head teacher, or into professional support/development roles.
There is a wide variety of early childhood education services and remuneration varies greatly, salaries are either covered by a collective agreement, or they may be negotiated on an individual basis.
Teachers are offered attractive salary packages, compatible with their qualifications, and competitive with that of graduates in other fields.
The pay structure also recognises and accommodates teachers who
take on additional responsibilities.
Other careers this profession could lead to
- teach trainee teachers in tertiary institutions or teach in organisations at other levels across the community
- work in curriculum development, research or education policy with the Ministry of Education, or other local and central government agencies
- move into advisory roles such as school support or education review officer, advising teachers and schools
- work in professional development roles introducing the latest from research to existing teachers
- move into training and education roles in other sectors.
How to increase the chances of successfully entering this industry
- A genuine desire and commitment to work with young children
- Volunteer work or experience working with children and their families is useful
- Proven leadership ability - ie coaching a sports team or experience working with young people or children can be an advantage
- Experience in teaching, social work, education is useful but not necessary
- Ability to relate well to a diverse range of people.
Other places to source information about this job
Also talking to current and recent student teachers and
experienced teachers can be a great help in making a decision on
whether teaching is for you.
Other relevant points
- Teaching is a profession that you can enter at different times in your life, move in and out of and work nationally or internationally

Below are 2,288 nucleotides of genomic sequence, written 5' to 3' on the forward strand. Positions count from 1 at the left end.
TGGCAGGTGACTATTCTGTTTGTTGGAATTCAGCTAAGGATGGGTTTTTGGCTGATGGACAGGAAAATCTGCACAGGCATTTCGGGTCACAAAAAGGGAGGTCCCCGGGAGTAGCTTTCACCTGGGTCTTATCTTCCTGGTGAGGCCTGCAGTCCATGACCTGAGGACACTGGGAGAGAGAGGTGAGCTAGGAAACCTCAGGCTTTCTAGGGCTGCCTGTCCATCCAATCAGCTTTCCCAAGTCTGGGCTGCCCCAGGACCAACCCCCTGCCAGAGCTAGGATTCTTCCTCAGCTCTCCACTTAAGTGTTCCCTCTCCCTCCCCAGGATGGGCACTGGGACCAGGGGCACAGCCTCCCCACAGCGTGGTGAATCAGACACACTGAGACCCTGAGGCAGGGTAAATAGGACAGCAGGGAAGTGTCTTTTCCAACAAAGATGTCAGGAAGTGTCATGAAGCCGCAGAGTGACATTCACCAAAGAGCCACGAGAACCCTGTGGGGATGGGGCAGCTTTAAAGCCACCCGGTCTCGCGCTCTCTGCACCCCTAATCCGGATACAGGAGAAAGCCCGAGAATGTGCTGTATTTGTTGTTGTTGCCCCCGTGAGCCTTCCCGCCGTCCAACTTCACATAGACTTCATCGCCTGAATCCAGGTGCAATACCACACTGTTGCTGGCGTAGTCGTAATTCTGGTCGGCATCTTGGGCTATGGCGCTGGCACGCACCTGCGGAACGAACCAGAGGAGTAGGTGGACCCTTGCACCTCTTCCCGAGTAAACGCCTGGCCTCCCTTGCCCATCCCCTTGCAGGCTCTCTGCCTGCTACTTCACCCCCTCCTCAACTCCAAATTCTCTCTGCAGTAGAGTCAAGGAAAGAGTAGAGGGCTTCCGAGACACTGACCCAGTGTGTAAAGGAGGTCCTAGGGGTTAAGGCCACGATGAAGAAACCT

- The teaching lifestyle offers a range of benefits such as holidays, variety and autonomy
- TeachNZ offers a number of scholarships for study towards early childhood teaching qualifications. The scholarships are awarded to candidates who best meet the TeachNZ criteria, for more information go to the TeachNZ website
- A Puna reo is funded by the Ministry of Education as are other early childhood services. Puna reo differ from Kohanga reo which is responsible to and affiliated to the Te Kohanga Reo National Trust
- There is significant demand for qualified teachers who are able to speak te reo Maori
- There is significant demand for male teachers in the early childhood sector.
Early childhood teachers need to have:
- Teaching skills, knowledge of different teaching and learning strategies
- Knowledge of Te Whariki, the early childhood curriculum
- Good communication skills and the ability to build strong relationships with children and adults from a range of cultures
- Administration and report-writing skills
- Problem-solving and decision-making skills, together with strong organisational skills
- Knowledge of first aid.
Personal benefits - as an early childhood teacher you:
- Help to build the foundation of a child's ongoing learning and development
- Play a vital role in the lives of young children
- Build and strengthen relationships with children, their families and whanau
- Develop and apply specialist knowledge of child development to support children, their families and wh?nau.
As a teacher in Puna reo or Kohanga reo, you also make a
significant contribution to develop and revitalise te reo and